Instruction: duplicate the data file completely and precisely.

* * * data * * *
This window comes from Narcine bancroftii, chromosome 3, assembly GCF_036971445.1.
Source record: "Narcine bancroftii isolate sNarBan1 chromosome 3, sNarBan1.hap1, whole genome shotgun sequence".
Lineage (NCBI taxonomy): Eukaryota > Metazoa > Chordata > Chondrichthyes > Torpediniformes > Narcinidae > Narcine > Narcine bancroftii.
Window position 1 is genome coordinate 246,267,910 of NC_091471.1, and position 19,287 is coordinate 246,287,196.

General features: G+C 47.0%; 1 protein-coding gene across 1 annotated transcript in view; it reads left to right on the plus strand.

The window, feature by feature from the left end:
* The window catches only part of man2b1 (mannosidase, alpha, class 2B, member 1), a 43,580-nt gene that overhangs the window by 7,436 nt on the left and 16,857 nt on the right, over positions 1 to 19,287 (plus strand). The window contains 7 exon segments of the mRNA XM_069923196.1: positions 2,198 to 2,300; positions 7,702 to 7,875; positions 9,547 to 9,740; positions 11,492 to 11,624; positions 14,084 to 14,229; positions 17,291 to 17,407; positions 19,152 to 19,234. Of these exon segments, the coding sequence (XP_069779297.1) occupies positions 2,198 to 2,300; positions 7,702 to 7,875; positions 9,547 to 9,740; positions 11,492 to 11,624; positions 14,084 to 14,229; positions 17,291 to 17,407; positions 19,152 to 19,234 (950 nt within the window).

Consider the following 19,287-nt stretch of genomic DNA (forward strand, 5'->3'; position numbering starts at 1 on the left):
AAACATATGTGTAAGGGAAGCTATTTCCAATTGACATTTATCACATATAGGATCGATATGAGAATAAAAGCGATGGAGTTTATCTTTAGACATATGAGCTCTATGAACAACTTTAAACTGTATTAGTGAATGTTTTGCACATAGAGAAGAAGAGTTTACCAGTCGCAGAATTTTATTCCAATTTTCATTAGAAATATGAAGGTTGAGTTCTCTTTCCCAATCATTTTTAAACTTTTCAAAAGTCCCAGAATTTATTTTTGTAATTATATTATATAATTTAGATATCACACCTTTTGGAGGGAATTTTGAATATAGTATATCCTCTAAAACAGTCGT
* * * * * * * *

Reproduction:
This window comes from Narcine bancroftii, chromosome 3, assembly GCF_036971445.1.
Source record: "Narcine bancroftii isolate sNarBan1 chromosome 3, sNarBan1.hap1, whole genome shotgun sequence".
Lineage (NCBI taxonomy): Eukaryota > Metazoa > Chordata > Chondrichthyes > Torpediniformes > Narcinidae > Narcine > Narcine bancroftii.
Window position 1 is genome coordinate 246,267,910 of NC_091471.1, and position 19,287 is coordinate 246,287,196.

General features: G+C 47.0%; 1 protein-coding gene across 1 annotated transcript in view; it reads left to right on the plus strand.

The window, feature by feature from the left end:
* The window catches only part of man2b1 (mannosidase, alpha, class 2B, member 1), a 43,580-nt gene that overhangs the window by 7,436 nt on the left and 16,857 nt on the right, over positions 1 to 19,287 (plus strand). The window contains 7 exon segments of the mRNA XM_069923196.1: positions 2,198 to 2,300; positions 7,702 to 7,875; positions 9,547 to 9,740; positions 11,492 to 11,624; positions 14,084 to 14,229; positions 17,291 to 17,407; positions 19,152 to 19,234. Of these exon segments, the coding sequence (XP_069779297.1) occupies positions 2,198 to 2,300; positions 7,702 to 7,875; positions 9,547 to 9,740; positions 11,492 to 11,624; positions 14,084 to 14,229; positions 17,291 to 17,407; positions 19,152 to 19,234 (950 nt within the window).

Consider the following 19,287-nt stretch of genomic DNA (forward strand, 5'->3'; position numbering starts at 1 on the left):
AAACATATGTGTAAGGGAAGCTATTTCCAATTGACATTTATCACATATAGGATCGATATGAGAATAAAAGCGATGGAGTTTATCTTTAGACATATGAGCTCTATGAACAACTTTAAACTGTATTAGTGAATGTTTTGCACATAGAGAAGAAGAGTTTACCAGTCGCAGAATTTTATTCCAATTTTCATTAGAAATATGAAGGTTGAGTTCTCTTTCCCAATCATTTTTAAACTTTTCAAAAGTCCCAGAATTTATTTTTGTAATTATATTATATAATTTAGATATCACACCTTTTGGAGGGAATTTTGAATATAGTATATCCTCTAAAACAGTCGT